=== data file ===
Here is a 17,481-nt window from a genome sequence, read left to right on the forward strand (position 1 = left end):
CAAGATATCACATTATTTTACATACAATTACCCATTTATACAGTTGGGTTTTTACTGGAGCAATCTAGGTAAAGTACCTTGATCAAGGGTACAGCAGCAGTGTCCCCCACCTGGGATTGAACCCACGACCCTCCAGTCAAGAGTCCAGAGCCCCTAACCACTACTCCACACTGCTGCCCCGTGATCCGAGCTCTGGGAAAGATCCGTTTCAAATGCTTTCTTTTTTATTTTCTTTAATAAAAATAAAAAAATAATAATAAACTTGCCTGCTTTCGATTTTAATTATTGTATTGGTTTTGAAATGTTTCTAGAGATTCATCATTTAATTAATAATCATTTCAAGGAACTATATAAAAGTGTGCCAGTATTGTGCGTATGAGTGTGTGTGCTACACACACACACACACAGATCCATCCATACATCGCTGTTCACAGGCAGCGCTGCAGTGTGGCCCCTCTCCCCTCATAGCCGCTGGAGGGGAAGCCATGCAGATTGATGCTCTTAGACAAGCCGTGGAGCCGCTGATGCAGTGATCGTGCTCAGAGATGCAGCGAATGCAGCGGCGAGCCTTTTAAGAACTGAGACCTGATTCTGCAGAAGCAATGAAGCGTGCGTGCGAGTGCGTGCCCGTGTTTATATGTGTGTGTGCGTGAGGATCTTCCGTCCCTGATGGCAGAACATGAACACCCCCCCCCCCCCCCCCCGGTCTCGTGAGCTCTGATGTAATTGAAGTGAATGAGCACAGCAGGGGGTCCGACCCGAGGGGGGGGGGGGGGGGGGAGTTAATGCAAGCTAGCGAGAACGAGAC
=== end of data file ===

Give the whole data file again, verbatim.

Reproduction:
Here is a 17,481-nt window from a genome sequence, read left to right on the forward strand (position 1 = left end):
CAAGATATCACATTATTTTACATACAATTACCCATTTATACAGTTGGGTTTTTACTGGAGCAATCTAGGTAAAGTACCTTGATCAAGGGTACAGCAGCAGTGTCCCCCACCTGGGATTGAACCCACGACCCTCCAGTCAAGAGTCCAGAGCCCCTAACCACTACTCCACACTGCTGCCCCGTGATCCGAGCTCTGGGAAAGATCCGTTTCAAATGCTTTCTTTTTTATTTTCTTTAATAAAAATAAAAAAATAATAATAAACTTGCCTGCTTTCGATTTTAATTATTGTATTGGTTTTGAAATGTTTCTAGAGATTCATCATTTAATTAATAATCATTTCAAGGAACTATATAAAAGTGTGCCAGTATTGTGCGTATGAGTGTGTGTGCTACACACACACACACACAGATCCATCCATACATCGCTGTTCACAGGCAGCGCTGCAGTGTGGCCCCTCTCCCCTCATAGCCGCTGGAGGGGAAGCCATGCAGATTGATGCTCTTAGACAAGCCGTGGAGCCGCTGATGCAGTGATCGTGCTCAGAGATGCAGCGAATGCAGCGGCGAGCCTTTTAAGAACTGAGACCTGATTCTGCAGAAGCAATGAAGCGTGCGTGCGAGTGCGTGCCCGTGTTTATATGTGTGTGTGCGTGAGGATCTTCCGTCCCTGATGGCAGAACATGAACACCCCCCCCCCCCCCCCCCGGTCTCGTGAGCTCTGATGTAATTGAAGTGAATGAGCACAGCAGGGGGTCCGACCCGAGGGGGGGGGGGGGGGGGGAGTTAATGCAAGCTAGCGAGAACGAGAC